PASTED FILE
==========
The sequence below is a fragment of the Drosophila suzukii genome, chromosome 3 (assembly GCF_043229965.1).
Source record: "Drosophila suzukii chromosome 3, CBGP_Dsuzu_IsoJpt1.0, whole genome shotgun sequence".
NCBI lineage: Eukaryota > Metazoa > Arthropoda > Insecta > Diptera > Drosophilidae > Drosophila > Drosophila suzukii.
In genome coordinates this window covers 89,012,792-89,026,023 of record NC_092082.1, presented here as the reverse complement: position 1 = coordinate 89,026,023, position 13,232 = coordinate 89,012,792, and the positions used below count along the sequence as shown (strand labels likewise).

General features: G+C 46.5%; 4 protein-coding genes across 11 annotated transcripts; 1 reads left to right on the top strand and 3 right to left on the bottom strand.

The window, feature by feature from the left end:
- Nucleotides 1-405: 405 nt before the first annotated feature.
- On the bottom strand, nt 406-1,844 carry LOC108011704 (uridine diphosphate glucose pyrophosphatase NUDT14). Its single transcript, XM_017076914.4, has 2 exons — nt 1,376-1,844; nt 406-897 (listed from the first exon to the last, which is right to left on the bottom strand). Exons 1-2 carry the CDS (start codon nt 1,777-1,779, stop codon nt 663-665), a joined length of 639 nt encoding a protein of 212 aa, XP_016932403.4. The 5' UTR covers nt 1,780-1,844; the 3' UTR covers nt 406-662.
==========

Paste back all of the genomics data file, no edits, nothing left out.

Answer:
The sequence below is a fragment of the Drosophila suzukii genome, chromosome 3 (assembly GCF_043229965.1).
Source record: "Drosophila suzukii chromosome 3, CBGP_Dsuzu_IsoJpt1.0, whole genome shotgun sequence".
NCBI lineage: Eukaryota > Metazoa > Arthropoda > Insecta > Diptera > Drosophilidae > Drosophila > Drosophila suzukii.
In genome coordinates this window covers 89,012,792-89,026,023 of record NC_092082.1, presented here as the reverse complement: position 1 = coordinate 89,026,023, position 13,232 = coordinate 89,012,792, and the positions used below count along the sequence as shown (strand labels likewise).

General features: G+C 46.5%; 4 protein-coding genes across 11 annotated transcripts; 1 reads left to right on the top strand and 3 right to left on the bottom strand.

The window, feature by feature from the left end:
- Nucleotides 1-405: 405 nt before the first annotated feature.
- On the bottom strand, nt 406-1,844 carry LOC108011704 (uridine diphosphate glucose pyrophosphatase NUDT14). Its single transcript, XM_017076914.4, has 2 exons — nt 1,376-1,844; nt 406-897 (listed from the first exon to the last, which is right to left on the bottom strand). Exons 1-2 carry the CDS (start codon nt 1,777-1,779, stop codon nt 663-665), a joined length of 639 nt encoding a protein of 212 aa, XP_016932403.4. The 5' UTR covers nt 1,780-1,844; the 3' UTR covers nt 406-662.